I A1 ALL THE NEWS ALL THE TIME EQUAL !t?fpffl RSHTS PART I GFNERAL NEWS LIBERTY UNDER THE LAW TRUE INDUSTRIAL FREEDOM VOL. LXVI CC TUESDAY MORNING, AUGUST 5, 1 947 DAILY, FIVE CENTS Desc rib ed of inquiry Booking Agent Charges Loss of His Business Fastvmoving surprise testimony yesterday featured the opening session of the Congressional hearings into Hollywood's organized labor practices. The public hearings are being conducted in the Federal Building by Rep. Fred A. Hartley Jr. of New Jersey and Rep. Carroll D. Kearns of Pennsylvania. One of the most heated series of surprises came when Lee So-ble, a booking agent, was on the witness stand complaining that the A.F.L. Musicians' Union had unjustly taken away his booker's license, thus putting him out of business. Unionist Interrupts In the midst of his testimony, Soble was interrupted from the floor by C. L. Bagley, national vice-president of the union, who stated that the union had just restored Soble's license. Registering little surprise, Soble quickly tossed two more pertinent bits of information into the laps of the legislators. About 10 days ago, he said, he notified the union that he in-, tended to complain to the committee, and he pointed out that the good news of the license restoration had come while he was so doing. Offer Described Then, he testified, John te Groen, vice-president of the local union, called on him a short time ago. Te Groen. he said, told him he would help him regain his license if, when he appeared before the committee, he would testify that the union difficulties had been amicably adjusted. After that there was a seesaw of Hartley and Kearns calling Bagley, Soble and Te Groen to the witness stand to piece together bits of the unusual situation. Te Groen said Soble had "grossly exaggerated." He said that he had really felt sorry for Soble, because Soble had been hard hit by revocation of hi3 license, and offered to try to do what he could to get him back In business again. Aim Disclosed Te Groen. on questioning -by Hartley, indicated that he also had hoped to avert undesirable publicity that he believed would result from Soble's testimony and had sought to get Soble satisfied before the hearing began. Soble testified that his license wa3 revoked without explanation and without a hearing after he had operated under it as an orchestra booker since April 1. 1942. He said it was revoked in April, 194o, and that the revocation broke him and put him out of the only business in which he had ever been engaged. Te Groen said some naa Deen given a hearing but booie cut-fered as to whether such a meeting as Te Groen described could be called a hearing. Counsel's Comment Irving G. McCann, counsel for the committee, told Bagley that the union had vested in James C. Petrillo, the union's national president, personal power to deprive any booker of his right to earn a living. Bagley contended that the power was only used to keep "predatory" bookers from preving on musicians. Bag-ley said that of course mistakes were made occasionally by everybody. Asked by Hartley to explain the Soble revocation Turn to Page 6, Column 2 STRIKE CURB BILL UPHELD BY WARREN Governor, Speaking Before A.F.L. Convention, Defends Signing of Jurisdictional Walkout Ban SACRAMENTO, Aug. 4. (IIE Gov. Warren today de fended his signature of the antijurisdictional strike bill in a speech before the State convention of the American Federation of Labor and asked for the A.F.L.'s continued "help and co-operation." Warren, who was re-elected last year with A.F.L. support. said be believes jurisdictional strikes are opposed by the "vast majority" of both the public and organized labor. His signature of the bill has been criticized strongly by union leaders. . The speech brought mixed boos and applause from the dele gates. Governor's Speech "You have been told frankly,1 Warren told the convention dele gates, "by some of your most experienced officials that there is no argument that can offset the harm of jurisdictional strikes and that their continuance with in the ranks of labor was swing ing the pendulum of public opin ion against you." He said that . California has had one of the "most destruc tive jurisdictional strikes in America in the Hollywood movie strike. "It has kept organized - labor aroused, to the extent that I have been urged by labor unions themselves to supersede local authority for the purpose of suppressing some of the activities." he said. He declared he believes the new law will not cause "great in jury to labor unions." Courts will protect rights of working-men, and if the law is defective it can be repealed, he said. Executive Record Cited Warren said his record was free of "punitive" action against labor and said that workmen's compensation, unemployment la-surance and other labor-support ed programs have been strength ened during his administration. Warren spoke after the State federation's executive committee proposed a campaign to defeat State and national legislators who voted for what the A.F.L. considers antilabor bills. Earlier, George Meany, national secretary-treasurer of the A.F.L., called for defeat of movements for joint A.F.L.-C.I.O. action. He declared that "elements in the C.I.O. who hold prior allegiance to Moscow still are in control," and said this prevents any merger or co-operation between the two labor organizations. FEATURES INDEX National Expert Sees No Home Costs Drop National home builders official gees no possibility of reduction In new home construction costs. Page 1, Part II. On Other Pages AMVSEMEXTS. Page 2. Part II. COMICS. Page 9. Part I. FINANCIAL. Pa?e 8. Part I. HOPPER. Pape 3. Part II. M'LEMORE. Parte 5. Part I. POLVZOIDES. Page 4. Part I. RADIO. Page 11. Part I. SOUTHLAND. Page 12. Part I. SPORTS. Page 10. Part I. VITAL RECORD. Page 7, Part II. WEATHER. Page 7. Part IL WOMEN. Page 5, Part IL Odom Forced Back; to Try Again Soon- CHICAGO. Aug. 4. (U.R) Capt. Bill Odom, 27-year-old speed pilot, landed here tonight after he was forced to turn back in his effort to set a new solo round-the-world flight record. jOdom got as far as Stephensville, N.S., be fore adverse tail winds and "minor" mechanical and electrical difficulties forced him to turn back. He said that he planned to try again within the "next few days" to cut In half the solo record of 186 hours set 17 years ago by the late Wiley Post. Ford-Union Pad Reached, Says U.A.W. Leader DETROIT, Aug. 5 (Tuesday.) (U.R) Richard T. Leonard, vice-president of the C.I.O. United Auto Workers, early today announced a tentative agreement with the Ford Motor Co. on a Taft-Hartley law dispute and it was learned that a strike set for noon had been postponed. Leonard would not state that the postponement had been or dered, but sources close to the negotiators said positively that a halt had been called on the walkout of 108,000 Ford production workers throughout the nation. Called Tentative' "We have reached tentative agreement on the thing Ave have been arguing about all day," Leonard said. He refused to comment further and smiled away questions about the postponement. Leonard's announcement of agreement came suddenly at 2:35 a.m. while company and union negotiators prepared to end the day and right-long grind. Hitch Causes Doubt Nearly a half hour earlier, Thomas Thompson, head of the ILA.W.'s Ford Local 600, said the strike "hasn't been called off yet," indicating possibly that it would be. A hitch early last night had caused a company spokesman to comment that the negotiators were "as far apart as ever" from agreement on a plan to -xempt the union from strike penalty sections of the labor law, but this was followed by in tensive bargaining. Eisler Admits Red Affiliation WASHINGTON, Aug. 4. (JP) Gerhart Eisler, on trial on charges of passport fraud, told a Federal district court today he had twice lied about his Communist connections in order to get into this country. If he hadn't denied his Com munist connection, Eisler said, he "wouldn't have had the slightest chance" of getting into this country. And for the same reason, he said, he lied again when he was questioned on his arrival at Ellis Island. Eisler is charged with concealing his Communist affiliations in applying in September, 1945, for an alien exit permit to return to his native Germany. LOST LAND OF ATLANTIS 'LOCATED' IN SOUTHLAND Members of the Transportation Club felt their hair stand on end those who had hair at their meeting in the Biltmore yesterday. The speaker was Howard E. Hill of Amazing Explorations, Inc., of Beverly Hills. Hill "divulged" in the strictest confidence and off the record-though he sent releases to the newspapers that the lost continent of Atlantis is in Southern California, a fact hitherto unknown even to the All-Year Club. Hill said some caverns had been discovered, "practically in our back yard." by Dr. F. Bruce Russell of this city and that an expedition of "noted scientists" and Beverly Hills businessmen and capitalists now is up in the archeological diggings. "It rivals the discovery of King Tut's tomb," Hill said. "There are several caverns containing evidence of a fabulous civilization that dates back 80,- 000 j'ears. There are mummified remains of men 8 to 9 feet in height." Hill said these giants were clothed in garments of hair from an "unknown animal," consisting of a medium-length jacket and trousers extending slightly below the knees a kind of prehistoric zoot suit. They must have been hunters, he went on, because in an adjoining room are the preserved remains of dinosauria, saber-toothed tigers, imperial elephants and other beasts of the period, paired off in niches as if on display. Scientists of the Los Angeles County Museum, working on the La Brea pits, made a terse but devastating comment on Hill's disclosures. They said that between 10,000.000 and 15,000,000 years elapsed between the time dinosauria were on the earth and th; time the tigers and elephants appeared. Soviets Seize U.S.-British Oil Refinery Red Army Moves In on Austria Plant to End Allied Argument New York Times VIENNA, Aug. 4. Red army troops occupied the joint American Vacuum Oil and British Shell Oil refinery at Lobau on the outskirts of Vienna during the week-end, and the Soviet commander, Gen. Kourasow, informed the commander, Lt. Gen. Geoffrey Keyes, that the Soviet Mineral Oil Administration had taken over the property as a Ger man foreign asset. Three truckloads of Red army soldiers suddenly appeared at midnight at the plant, which is the largest in Austria, and surrounded it. Entry and exit from the plant are. permitted only with special Russian passes. Official Notice Read In the morning a delegation of the Soviet Mineral Oil Administration appeared and read a notice stating that the plant and a 54-kilometer-long pipe line from the Zisterdorf oil fields had passed into Russian possession under the Berlin agreement of Oct. 15, 1945. A Russian engineer immediately was appointed director of the refinery. All ' emploj'ees of the plant were informed that they were forbidden to correspond by telephone or otherwise communicate with the head offices in Vienna of the Vacuum and Shell oil companies. Austrian manage ment employees were discharged. effective immediately, and Russians appeared who took their places. The discharged Austrians were thoroughly searched at the gate and various papers and books seized before they were permitted to leave. Issue Raised Recently The issue of rightful ownership of the Lobau refinery had been raised about two weeks previously by the American dele gation to the Vienna Treaty Commission, meeting here since mid-May. The Americans presented a paper stating the case for the Americans and British, contending that the refinery and pipe line are wholly owned by two German subsidiaries at Ham burg of Vacuum Oil Co. and Shell Oil Co., called respectively Deutsche Vacuum and Deutsche Shell. These subsidiaries, in turn, are wholly property of the Amer ican and British parent companies. The Soviet delegate made no answer, but merely said he would examine the American paper. This week-end's action is regard ed by members of the treaty commission, it is reported, as a direct affront to that body. Seizure of the property by armed troops apparently is regarded by the Russians as a proper an swer to the American argument, Copyright. 1947, New York Timei ELLIOTT TELLS BY HU OF $1000 GH1S AGENT M ill- 1 - : - V s f 7 iP Wirephoto WITNESS Elliott Roosevelt speaks into cluster of microphones os he testifies before Senate war investigating subcommittee regarding Hughes' plane contracts. Churchill Asks Election to Vote Out Attlee Regime Fire Causes $100,000 Damage in Tijuana TIJUANA (Mex.) Aug. 4. (JP) A blaze which broke out in a building in the center of Tijuana soon after noon today swept through a warehouse containing countless curio items and damaged three other structures. Fire Department officials estimate damage at $100,000. Federal army troops were called to the scene to prevent looting. Town Swept by Fire COBALT (Ont.) Aug. 4. (U.R) Fire destroyed 15 frame buildings in this Northern Ontario town of 2500 persons today while the whole population was five miles away at a picnic. Loss is set at $200,000. STOWAWAY RIDES PLANE WHEELBASE NATAL (Brazil) Aug. 4. (JP)A Portuguese citizen,' Francisco Carvalho, arrived from Lisbon today reporting he had crossed the Atlantic clinging to a KLM line plane stowed away in the wheel-base. Carvalho, 30, said he almost fainted from the heat. He added he was too nervous to be hungry but grew thirsty looking down at the ocean all night. LONDON. Aug. 4. (U.P.) Winston Churchill charged today that the Labor government's socialistic policies had brought the country to the brink of ruin and demanded a general election to throw out "those who have so obviously failed in their task." Addressing 60,000 on the great lawn of Blenheim Palace, home of his ancestor, the first Duke of Marlborough, and his own birthplace, Churchill said of Britain's urgently grave economic and financial crisis: Change Needed "I say without hesitation that there will be no recovery from our present misfortunes until the, guilty men whose crazy fears and personal incompetence have brought us down have been driven from power by the vole of the nation." He blamed the government for fumbling its nationalization of the coal mines, for "wild financial extravagance," for over-great expenditures on the fighting forces "for such meager results in fighting power," for failure to inform the United Nations that Britain could no longer bear "the burdens of insult and injustice in Palestine," for lending or spending abroad without any return $3,000,000,000 since the end of the war. Even as he spoke, Prime Minister Attlee and key members of his Cabinet broke the almost in violate August bank holiday to confer here on the . crisis and steps to meet it. These steps foretelling ever more deprivations for this war- exhausted, ration-ridden country will be announced to the na tion Wednesday at the start of a two-day Commons, debate. "We are told .... that the Prime Minister is to unfold an other catalogue of pains and penalties which everyone must endure," Churchill said. "In spite of all our warnings he has left action so late, I fear, that his measures will not be equal to the emergency and will be only another installment of privation and frustration and restriction along our downward path ... Inaction Assailed "There is not one proposal that Mr. Attlee can make on Wednesday that would not have been far more effective if made a year or six months ago. "The government had the knowledge but neither the sense nor the decision to act. They were too busy planning and making their brave new world of controls and queues,' of hordes of officials and multitudes of regulations. ' "They exhausted whatever energies they had and consumed their time and thouerht in carrv- ing out their party fads, in chock- Turn to Page 4, Column 2 PRICE OF LEMONS SOARS AS HEAT MOUNTS IN EAST CHICAGO, Aug. 4. U.R) The mercury went up today and so did the price of a cold glass of lemonade. You could measure the temperature by the cost of America's favorite hot weather drink, and it went up nearly everywhere. The price of lemons increased from 5 to 10 cents a dozen from the Rocky Mountains to the Ap palachians. The temperature rose 10 degrees or more. Temperatures ranged from 15 to 20 degrees above normal from Denver to New York and Minnesota through Oklahoma. Produce merchants and weather forecasters said there was little relief in sight the price of lemons and the temperature will go still higher before they drop. 1 The heat wave rolled across the nation from the southern plains. Iowa's tall corn crop was threatened by soaring temperatures. Crop experts said the corn, which now is entering the critical tasseling and silking stage, is badly in need of showers throughout most sections of the nation's corn belt. It was 109 at Pierre, S.D., hottest spot in the Midwest; 108 at Mobridge, S.D.; 101 at Omaha arid 100 at Rome, Ga.; Kansas City, Mo.; St. Louis and Chicago; It was a record temperature for Aug. 4 in Chicago. At Topeka, Kan., the temperature hit 102 degrees, the eighth time in nine days in which the temperature was 100 or more. Son of Late President Asserts He Repaid It With Interest; Calls Inquiry Smear on F.D.R. WASHINGTON, Aug. 4. (OE) Elliott Roosevelt, who helped Howard Hughes to get a $50,000,000 aircraft order over the protests of high-ranking Air Forces officers, told Senate investigators today that he borrowed $1000 from Hughes' press agent "just before" he married Movie Actress Faye Emerson in 1944. . Roosevelt, second son of the late President, testified before a War Investigating subcommittee that he got the money from John W. Meyer, the $10,400-a-year Hughes' publicity man and party giver, who claimed to have spent more than $5000 entertaining Roosevelt and Miss Emerson before and after the aircraft order was granted in 1943. "But I paid him back in five Los Angeles 'Cools Off at 88; E! Centro Has117 Slight relief from nine straight days of hot weather during which the maximum temperature ranged between 90 and 96 degrees, was experienced in Los Angeles yesterday when the top, reeistered (at 1 p.m..) was 88 degrees. Continued warm weather, with Bay City 'Sizzles' in Record 82.6 SAN FRANCISCO, Aug. 4. (P) The temperature went to 82.6 degrees at 11:10 a.m. today, the hottest Aug. 4 reading in the history of the Weather Bureau. local night and morning low fog or clouds near the coast, and lit tle change in temperature, was forecast for today with cooler weather promised for tomorrow. Yesterday's minimum was 66 degrees. EI Centro Hits 11T Highest temperature reported was at El Centro, where it was 117. The minimum there was 84. Newport Beach reported a 16-year record high water temperature of 74.6 degrees. Fire Chief Frank Crocker, who has taken dailv water temperatures since 1920, said the mark was eight de grees warmer than the previous 15-year average for July. Slight reductions in maximum temperatures were reported at near-by communities, except Riverside, which registered 97. Indio reported 110; San Diego, 76; Santa Monica, 74: Santa Barbara, 71; Blythe, 107; Needles, 104; Newhall and Daggett, 99; Beaumont, 97; Burbank and Palmdale, 95; Bakersfield, 93; Long Beach, 83. It was the longest stretch of high temperatures since September, 1939. Bus Pact Near in Long Beach Prospects of settlement of the 52-day-old Long Beach bus strike last night appeared brighter after a meeting between management officials and union representatives. William A. Baker, district manager for National City Lines, parent organization of the struck Long Beach City Lines, issued a hopeful statement after the meeting. . "As a result of negotiations with the union," he said, "a basis for settlement has been reached and the terms will be presented to the union membership Wednesday morning by the un ion negotiating committee.' Queen Mary Due Today on First Trip NEW YORK, Aug. 4. JP) The mighty British liner Queen Mary, fresh from a 10-month face-ntt-ing which erased all traces of her 500,000 miles of wartime service, completes her first postwar luxury trip tomorrow when she arrives with 1883 passengers. The arrival of the Mary, holder of the blue pennant for North Atlantic speed supremacy, will mark the inauguration of two-way express service by the world's two largest ships, both operated by the Cunard Line. The Mary s sister ship, the Queen Elizabeth, began its postwar luxury service nine months ago. months, .and he got a full year's, interest," Roosevelt said. The former Air Force brigadier general made it plain that he viewed the inquiry into his relations with Hughes as part of a "smear campaign" against his father. . He freely admitted having ac-. cepted entertainment at Meyer's expense, but claimed that he Illustrated on Pag 3, Part I did not know that the publicist was turning in vouchers to the Hughes Aircraft Co. for every cocktail consumed or every meal eaten. But he said he did not believe he had violated an order by Gen. H. H. Arnold, then Air Forces commanding general, forbidding any officer to accept gifts from any person "seeking consideration from the A.A.F." because it might "tend to so compromise both the Air Forces and himself as to seriously impair public confidence." "I paid my fair share of the bills," he said. Mejer Says No Committee Chairman Homer Ferguson (R.) Mich., turned to Meyer, who sat next to Roosevelt, and asked: "Did he ever entertain you, Meyer?" "Of course not," said Meyer in a pained voice. He had testified earlier that all his lavish wartime parties featuring expensive gifts for pretty girls, Scotch and other liquors, luncheons, dinners and night club entertainment were "in the line of business" for his boss. He admitted that the purpose behind them was to get "goodwill and influence" for the Hughes company. Hngb.es to Testify Hughes, also the target of investigation in connection with his 1942 venture with Henry J. Kaiser, West Coast industrialist, in which they got an $18,000,000 contract to build a wooden cargo flying boat which has never left the ground, is expected to testify Wednesday. Today's hearing broke up in confusion when Roosevelt and Meyer started questioning each other about various expense account items, some of which Roosevelt challenged on the ground he wasn't even in this country when the reported parties took place. Roosevelt was told to come back tomorrow for mere questions, chiefly about entertainment, after he and Meyer had practically ignored the Senators and debated the high cost of night life in New York and Hollywood. Thumbing through the stack of Meyer's expense vouchers, Roosevelt found one which listed $106 as the cost of dinner for 10 persons at New York's Club Torn to Page 7, Colnmn 2 Hughes Plane Primed for Capital Hop Howard Hughes' private converted B-23 bomber stood by for the pilot-industrialist's flight to Washington, but by late last night he had not yet embarked on the "easy stages" eastward trip he promised four days ago. Having agreed to attend a Senate War Investigating Committee hearing tomorrow, Hughes said he would, fly halfway to Washington Monday, stop overnight, and then proceed - to arrive "late Tuesday afternoon." His press relations spokesman reported that the Hughe3 plane yesterday remained in its hangar at the airman's Culver City field.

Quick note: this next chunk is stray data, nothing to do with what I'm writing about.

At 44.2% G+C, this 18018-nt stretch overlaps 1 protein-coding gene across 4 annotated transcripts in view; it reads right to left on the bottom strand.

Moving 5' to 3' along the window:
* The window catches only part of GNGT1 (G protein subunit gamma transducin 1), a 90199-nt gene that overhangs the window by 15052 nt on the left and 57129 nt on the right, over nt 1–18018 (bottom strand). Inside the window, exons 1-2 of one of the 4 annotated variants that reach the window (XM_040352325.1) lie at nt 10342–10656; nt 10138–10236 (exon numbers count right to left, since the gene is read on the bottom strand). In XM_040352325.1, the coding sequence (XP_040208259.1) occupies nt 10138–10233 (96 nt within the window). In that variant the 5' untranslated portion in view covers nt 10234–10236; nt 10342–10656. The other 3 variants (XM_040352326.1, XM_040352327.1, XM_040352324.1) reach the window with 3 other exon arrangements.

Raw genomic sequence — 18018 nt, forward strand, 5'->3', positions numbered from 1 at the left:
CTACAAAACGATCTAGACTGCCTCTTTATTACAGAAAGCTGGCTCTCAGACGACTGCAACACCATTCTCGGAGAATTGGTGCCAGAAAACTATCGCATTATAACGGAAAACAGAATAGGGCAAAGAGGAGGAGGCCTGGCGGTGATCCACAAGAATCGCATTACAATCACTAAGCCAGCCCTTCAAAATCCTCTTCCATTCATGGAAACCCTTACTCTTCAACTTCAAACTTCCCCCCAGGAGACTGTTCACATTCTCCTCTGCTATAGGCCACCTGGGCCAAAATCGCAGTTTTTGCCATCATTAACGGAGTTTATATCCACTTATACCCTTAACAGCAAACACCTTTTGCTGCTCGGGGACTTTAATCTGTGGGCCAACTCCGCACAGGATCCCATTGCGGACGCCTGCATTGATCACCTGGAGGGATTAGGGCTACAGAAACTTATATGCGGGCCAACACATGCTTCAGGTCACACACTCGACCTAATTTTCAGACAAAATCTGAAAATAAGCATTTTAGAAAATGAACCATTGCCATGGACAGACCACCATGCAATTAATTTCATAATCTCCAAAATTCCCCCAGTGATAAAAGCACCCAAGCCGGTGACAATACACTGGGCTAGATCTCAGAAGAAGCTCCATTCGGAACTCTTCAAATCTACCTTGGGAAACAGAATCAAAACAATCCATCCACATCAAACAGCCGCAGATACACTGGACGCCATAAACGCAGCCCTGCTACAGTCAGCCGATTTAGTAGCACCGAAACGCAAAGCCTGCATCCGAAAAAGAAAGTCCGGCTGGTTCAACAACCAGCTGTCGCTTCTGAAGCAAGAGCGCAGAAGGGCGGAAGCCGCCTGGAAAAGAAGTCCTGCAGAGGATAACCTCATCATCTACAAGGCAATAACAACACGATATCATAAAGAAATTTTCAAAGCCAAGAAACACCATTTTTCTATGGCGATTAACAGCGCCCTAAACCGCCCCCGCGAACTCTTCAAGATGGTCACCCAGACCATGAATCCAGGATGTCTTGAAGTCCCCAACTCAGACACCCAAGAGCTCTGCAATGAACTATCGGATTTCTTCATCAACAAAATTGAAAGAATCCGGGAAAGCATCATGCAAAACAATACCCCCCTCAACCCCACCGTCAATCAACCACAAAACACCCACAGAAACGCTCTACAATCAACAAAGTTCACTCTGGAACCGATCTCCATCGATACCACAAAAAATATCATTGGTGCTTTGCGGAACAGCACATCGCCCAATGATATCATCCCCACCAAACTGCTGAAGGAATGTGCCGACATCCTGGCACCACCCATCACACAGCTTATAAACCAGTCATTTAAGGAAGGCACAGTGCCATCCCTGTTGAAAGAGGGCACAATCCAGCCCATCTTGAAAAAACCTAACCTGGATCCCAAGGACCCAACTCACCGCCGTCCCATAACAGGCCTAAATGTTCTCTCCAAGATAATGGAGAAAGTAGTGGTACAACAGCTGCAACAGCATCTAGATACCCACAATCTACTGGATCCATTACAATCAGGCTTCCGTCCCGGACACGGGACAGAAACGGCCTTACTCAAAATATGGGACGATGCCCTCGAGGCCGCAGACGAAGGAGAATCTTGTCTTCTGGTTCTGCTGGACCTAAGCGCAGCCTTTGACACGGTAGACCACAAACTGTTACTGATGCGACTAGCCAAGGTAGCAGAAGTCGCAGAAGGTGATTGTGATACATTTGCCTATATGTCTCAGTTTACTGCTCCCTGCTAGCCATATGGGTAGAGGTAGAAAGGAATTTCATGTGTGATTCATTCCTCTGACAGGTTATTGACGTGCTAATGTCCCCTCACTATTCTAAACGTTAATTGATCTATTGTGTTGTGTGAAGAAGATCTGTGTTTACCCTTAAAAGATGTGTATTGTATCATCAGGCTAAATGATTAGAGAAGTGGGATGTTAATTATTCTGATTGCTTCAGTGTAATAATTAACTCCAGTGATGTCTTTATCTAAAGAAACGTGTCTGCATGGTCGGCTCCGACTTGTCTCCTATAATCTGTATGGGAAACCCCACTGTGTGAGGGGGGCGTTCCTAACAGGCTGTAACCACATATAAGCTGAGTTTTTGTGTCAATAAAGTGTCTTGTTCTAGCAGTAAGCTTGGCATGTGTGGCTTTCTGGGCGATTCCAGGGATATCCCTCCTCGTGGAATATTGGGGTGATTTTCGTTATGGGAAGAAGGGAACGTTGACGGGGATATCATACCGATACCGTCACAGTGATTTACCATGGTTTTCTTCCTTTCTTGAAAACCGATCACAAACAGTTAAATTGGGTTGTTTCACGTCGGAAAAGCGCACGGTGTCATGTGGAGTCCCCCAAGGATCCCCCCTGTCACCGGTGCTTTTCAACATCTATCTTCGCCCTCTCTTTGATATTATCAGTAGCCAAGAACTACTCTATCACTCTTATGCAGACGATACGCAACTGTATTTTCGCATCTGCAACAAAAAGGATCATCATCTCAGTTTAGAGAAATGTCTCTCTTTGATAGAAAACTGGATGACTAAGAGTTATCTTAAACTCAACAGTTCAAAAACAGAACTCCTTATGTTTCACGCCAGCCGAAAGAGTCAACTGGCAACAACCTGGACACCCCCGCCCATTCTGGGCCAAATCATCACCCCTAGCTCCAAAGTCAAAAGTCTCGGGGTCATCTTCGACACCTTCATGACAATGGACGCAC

Get access to Newspapers.com

  • The largest online newspaper archive
  • 21,100+ newspapers from the 1700s–2000s
  • Millions of additional pages added every month

Publisher Extra® Newspapers

  • Exclusive licensed content from premium publishers like the The Los Angeles Times
  • Archives through last month
  • Continually updated

Try it free